Frog-leap for joy: Philippines’ critically endangered frog species successfully bred for first time

Images: Project Palaka / Norman Greenhawk (Facebook)
Images: Project Palaka / Norman Greenhawk (Facebook)

Some ribbit-ing news on animal conservation: a critically endangered frog species in the Philippines was just successfully bred in captivity for the first time, a conservation project announced.

Project Palaka (Project Frog), which focuses on reptile and amphibian conservation efforts, said yesterday that it had succeeded in breeding and maintaining Platymantis insulatus, also known as the Gigantes Limestone Frog — the only amphibians classified as critically endangered by the International Union for Conservation of Nature (IUCN).

The Platymantis insulatus is a frog species endemic to the Gigantes Island north of Panay, which is part of the municipality of Carles in Iloilo.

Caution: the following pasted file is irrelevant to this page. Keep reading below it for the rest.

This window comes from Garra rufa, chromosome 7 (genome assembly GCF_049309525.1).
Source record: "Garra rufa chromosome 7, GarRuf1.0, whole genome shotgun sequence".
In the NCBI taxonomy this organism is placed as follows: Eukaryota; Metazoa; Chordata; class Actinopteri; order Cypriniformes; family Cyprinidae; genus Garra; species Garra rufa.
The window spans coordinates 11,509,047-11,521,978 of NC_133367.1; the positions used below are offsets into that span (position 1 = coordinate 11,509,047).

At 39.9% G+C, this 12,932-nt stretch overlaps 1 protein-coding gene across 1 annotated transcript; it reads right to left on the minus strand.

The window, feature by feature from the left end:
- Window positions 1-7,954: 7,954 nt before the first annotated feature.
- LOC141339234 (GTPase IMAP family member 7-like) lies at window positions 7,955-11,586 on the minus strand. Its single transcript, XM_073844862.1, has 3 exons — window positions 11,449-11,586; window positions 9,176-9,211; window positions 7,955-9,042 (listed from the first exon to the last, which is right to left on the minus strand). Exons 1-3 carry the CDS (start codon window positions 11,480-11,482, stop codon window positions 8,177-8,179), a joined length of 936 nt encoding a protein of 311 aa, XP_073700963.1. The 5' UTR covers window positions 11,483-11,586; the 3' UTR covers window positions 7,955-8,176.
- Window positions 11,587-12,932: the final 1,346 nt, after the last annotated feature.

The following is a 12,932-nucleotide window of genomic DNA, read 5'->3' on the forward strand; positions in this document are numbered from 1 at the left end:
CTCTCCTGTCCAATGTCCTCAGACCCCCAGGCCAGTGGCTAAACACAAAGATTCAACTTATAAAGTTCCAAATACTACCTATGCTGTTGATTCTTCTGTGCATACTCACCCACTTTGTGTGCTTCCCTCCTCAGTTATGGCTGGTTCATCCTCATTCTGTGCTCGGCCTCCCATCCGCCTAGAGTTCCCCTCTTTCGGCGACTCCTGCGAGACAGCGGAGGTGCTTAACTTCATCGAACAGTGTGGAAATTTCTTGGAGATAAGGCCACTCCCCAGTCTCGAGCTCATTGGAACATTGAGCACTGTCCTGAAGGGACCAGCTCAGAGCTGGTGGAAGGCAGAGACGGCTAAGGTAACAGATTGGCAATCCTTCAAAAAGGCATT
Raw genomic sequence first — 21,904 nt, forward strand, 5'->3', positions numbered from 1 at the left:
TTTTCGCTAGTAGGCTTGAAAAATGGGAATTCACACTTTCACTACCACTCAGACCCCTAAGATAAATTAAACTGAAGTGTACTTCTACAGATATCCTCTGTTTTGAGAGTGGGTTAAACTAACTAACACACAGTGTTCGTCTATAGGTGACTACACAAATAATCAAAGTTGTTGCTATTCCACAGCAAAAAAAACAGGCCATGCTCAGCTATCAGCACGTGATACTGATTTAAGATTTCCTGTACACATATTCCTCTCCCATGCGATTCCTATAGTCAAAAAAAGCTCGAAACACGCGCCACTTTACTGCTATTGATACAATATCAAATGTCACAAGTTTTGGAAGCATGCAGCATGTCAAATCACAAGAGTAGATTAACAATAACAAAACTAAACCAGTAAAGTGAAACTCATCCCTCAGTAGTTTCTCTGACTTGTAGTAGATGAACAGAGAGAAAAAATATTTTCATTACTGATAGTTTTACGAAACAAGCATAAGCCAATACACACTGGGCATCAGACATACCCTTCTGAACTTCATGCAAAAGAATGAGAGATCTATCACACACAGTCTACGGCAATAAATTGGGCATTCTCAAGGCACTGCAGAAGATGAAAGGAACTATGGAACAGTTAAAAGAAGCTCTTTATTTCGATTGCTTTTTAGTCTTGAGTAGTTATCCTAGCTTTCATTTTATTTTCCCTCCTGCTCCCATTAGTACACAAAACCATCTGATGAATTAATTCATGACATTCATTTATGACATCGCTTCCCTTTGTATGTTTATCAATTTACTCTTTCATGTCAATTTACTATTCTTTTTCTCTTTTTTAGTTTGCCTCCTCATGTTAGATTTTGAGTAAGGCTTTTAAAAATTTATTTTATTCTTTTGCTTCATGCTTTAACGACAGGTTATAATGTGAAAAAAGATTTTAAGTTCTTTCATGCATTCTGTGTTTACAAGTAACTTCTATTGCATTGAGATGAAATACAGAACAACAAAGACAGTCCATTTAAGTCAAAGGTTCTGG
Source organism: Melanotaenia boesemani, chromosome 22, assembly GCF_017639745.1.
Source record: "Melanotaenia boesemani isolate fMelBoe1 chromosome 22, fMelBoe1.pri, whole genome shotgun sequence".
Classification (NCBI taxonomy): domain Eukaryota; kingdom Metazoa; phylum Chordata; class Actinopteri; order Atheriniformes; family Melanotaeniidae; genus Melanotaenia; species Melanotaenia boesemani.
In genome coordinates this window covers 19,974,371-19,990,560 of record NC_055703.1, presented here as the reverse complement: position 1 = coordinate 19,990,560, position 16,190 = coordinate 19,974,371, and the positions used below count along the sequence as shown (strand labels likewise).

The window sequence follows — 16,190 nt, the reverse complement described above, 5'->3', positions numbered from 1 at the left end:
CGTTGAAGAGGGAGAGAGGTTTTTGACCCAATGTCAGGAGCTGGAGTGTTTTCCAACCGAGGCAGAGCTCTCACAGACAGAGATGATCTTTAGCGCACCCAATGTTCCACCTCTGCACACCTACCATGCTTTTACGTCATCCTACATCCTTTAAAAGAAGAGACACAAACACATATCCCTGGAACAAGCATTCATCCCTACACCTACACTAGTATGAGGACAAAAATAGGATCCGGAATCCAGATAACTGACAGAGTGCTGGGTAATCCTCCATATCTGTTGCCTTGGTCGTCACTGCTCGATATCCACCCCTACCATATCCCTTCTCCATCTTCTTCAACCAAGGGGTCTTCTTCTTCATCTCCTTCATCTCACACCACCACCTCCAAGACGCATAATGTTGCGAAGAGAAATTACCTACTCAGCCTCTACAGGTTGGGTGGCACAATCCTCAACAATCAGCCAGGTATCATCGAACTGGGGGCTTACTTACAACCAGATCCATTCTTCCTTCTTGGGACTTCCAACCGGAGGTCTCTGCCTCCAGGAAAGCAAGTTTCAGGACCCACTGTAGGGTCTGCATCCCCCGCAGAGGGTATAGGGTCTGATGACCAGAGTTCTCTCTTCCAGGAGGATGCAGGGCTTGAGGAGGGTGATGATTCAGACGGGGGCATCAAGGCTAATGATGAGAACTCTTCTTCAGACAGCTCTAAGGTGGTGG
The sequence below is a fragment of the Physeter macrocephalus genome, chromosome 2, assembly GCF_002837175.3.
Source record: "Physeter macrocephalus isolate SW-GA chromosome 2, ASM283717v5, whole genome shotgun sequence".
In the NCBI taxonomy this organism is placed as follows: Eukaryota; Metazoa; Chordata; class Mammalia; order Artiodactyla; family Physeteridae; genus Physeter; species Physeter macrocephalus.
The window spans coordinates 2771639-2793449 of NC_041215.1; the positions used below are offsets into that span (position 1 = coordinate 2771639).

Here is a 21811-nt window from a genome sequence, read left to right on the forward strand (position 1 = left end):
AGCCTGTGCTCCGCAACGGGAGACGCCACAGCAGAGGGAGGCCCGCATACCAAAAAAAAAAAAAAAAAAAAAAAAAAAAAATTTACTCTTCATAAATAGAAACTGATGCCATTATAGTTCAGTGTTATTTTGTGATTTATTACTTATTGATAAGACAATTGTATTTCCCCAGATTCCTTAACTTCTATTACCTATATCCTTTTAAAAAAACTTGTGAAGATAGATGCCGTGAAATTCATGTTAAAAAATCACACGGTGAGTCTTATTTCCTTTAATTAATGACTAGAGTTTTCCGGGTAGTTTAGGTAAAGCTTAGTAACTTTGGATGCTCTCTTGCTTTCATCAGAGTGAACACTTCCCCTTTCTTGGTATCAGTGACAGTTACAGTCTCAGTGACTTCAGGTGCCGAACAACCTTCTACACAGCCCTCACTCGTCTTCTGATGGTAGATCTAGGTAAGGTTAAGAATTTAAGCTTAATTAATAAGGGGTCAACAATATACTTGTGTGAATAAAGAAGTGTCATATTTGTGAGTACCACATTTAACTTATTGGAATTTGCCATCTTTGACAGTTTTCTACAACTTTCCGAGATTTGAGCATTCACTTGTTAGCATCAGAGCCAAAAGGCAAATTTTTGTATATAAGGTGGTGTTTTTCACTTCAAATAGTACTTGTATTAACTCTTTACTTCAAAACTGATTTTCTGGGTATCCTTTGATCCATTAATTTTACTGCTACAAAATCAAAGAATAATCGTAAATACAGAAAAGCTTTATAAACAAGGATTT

“This has been a year of challenges for the project, but we were still able to stay on task and succeed in one of our main objectives- begin breeding this ‘Treasure of the Gigantes,’ for the purposes of boosting wild populations,” the group wrote on its Facebook page.

Project Palaka explained that, unlike many frog species, the Platymantis insulatus are direct developers and do not have a free-swimming tadpole stage. Instead, this species’ female frogs lay their eggs on land while the embryos develop and hatch into froglets. 

Project Palaka has helped breed 21 froglets that began hatching on October 17. The group also has more gravid frogs, or female frogs that are ready to lay their eggs.

The group added that the Department of Environment and Natural Resources has been made aware of the conservation project at every level, including the Biodiversity Management Bureau, as well as its city, provincial, and regional environmental officers.

The project was led by Norman Greenhawk, a partner of the University of the Philippines Los Baños Natural Museum, a Fulbright specialist, and a recipient of the National Geographic Explorer Award. Greenhawk thanked its international conservation partners and individual donors for their help.

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